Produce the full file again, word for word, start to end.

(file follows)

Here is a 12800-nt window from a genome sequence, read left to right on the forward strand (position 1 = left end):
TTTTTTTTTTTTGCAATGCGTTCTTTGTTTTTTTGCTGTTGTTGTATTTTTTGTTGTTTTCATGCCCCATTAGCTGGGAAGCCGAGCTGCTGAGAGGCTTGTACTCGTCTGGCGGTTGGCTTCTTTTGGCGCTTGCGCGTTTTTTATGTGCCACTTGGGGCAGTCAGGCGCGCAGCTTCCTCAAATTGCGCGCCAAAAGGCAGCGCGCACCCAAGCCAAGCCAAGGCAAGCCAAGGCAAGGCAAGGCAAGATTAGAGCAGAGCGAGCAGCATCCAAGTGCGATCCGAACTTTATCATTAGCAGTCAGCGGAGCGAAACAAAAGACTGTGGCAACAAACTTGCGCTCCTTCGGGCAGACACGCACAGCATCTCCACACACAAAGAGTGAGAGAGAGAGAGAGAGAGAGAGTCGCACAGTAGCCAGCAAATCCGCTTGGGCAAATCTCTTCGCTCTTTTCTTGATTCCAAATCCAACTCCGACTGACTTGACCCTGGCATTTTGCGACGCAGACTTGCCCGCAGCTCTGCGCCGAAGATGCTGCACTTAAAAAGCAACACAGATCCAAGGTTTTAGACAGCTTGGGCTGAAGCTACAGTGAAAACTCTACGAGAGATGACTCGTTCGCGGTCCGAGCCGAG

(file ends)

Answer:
Here is a 12800-nt window from a genome sequence, read left to right on the forward strand (position 1 = left end):
TTTTTTTTTTTTGCAATGCGTTCTTTGTTTTTTTGCTGTTGTTGTATTTTTTGTTGTTTTCATGCCCCATTAGCTGGGAAGCCGAGCTGCTGAGAGGCTTGTACTCGTCTGGCGGTTGGCTTCTTTTGGCGCTTGCGCGTTTTTTATGTGCCACTTGGGGCAGTCAGGCGCGCAGCTTCCTCAAATTGCGCGCCAAAAGGCAGCGCGCACCCAAGCCAAGCCAAGGCAAGCCAAGGCAAGGCAAGGCAAGATTAGAGCAGAGCGAGCAGCATCCAAGTGCGATCCGAACTTTATCATTAGCAGTCAGCGGAGCGAAACAAAAGACTGTGGCAACAAACTTGCGCTCCTTCGGGCAGACACGCACAGCATCTCCACACACAAAGAGTGAGAGAGAGAGAGAGAGAGAGAGTCGCACAGTAGCCAGCAAATCCGCTTGGGCAAATCTCTTCGCTCTTTTCTTGATTCCAAATCCAACTCCGACTGACTTGACCCTGGCATTTTGCGACGCAGACTTGCCCGCAGCTCTGCGCCGAAGATGCTGCACTTAAAAAGCAACACAGATCCAAGGTTTTAGACAGCTTGGGCTGAAGCTACAGTGAAAACTCTACGAGAGATGACTCGTTCGCGGTCCGAGCCGAG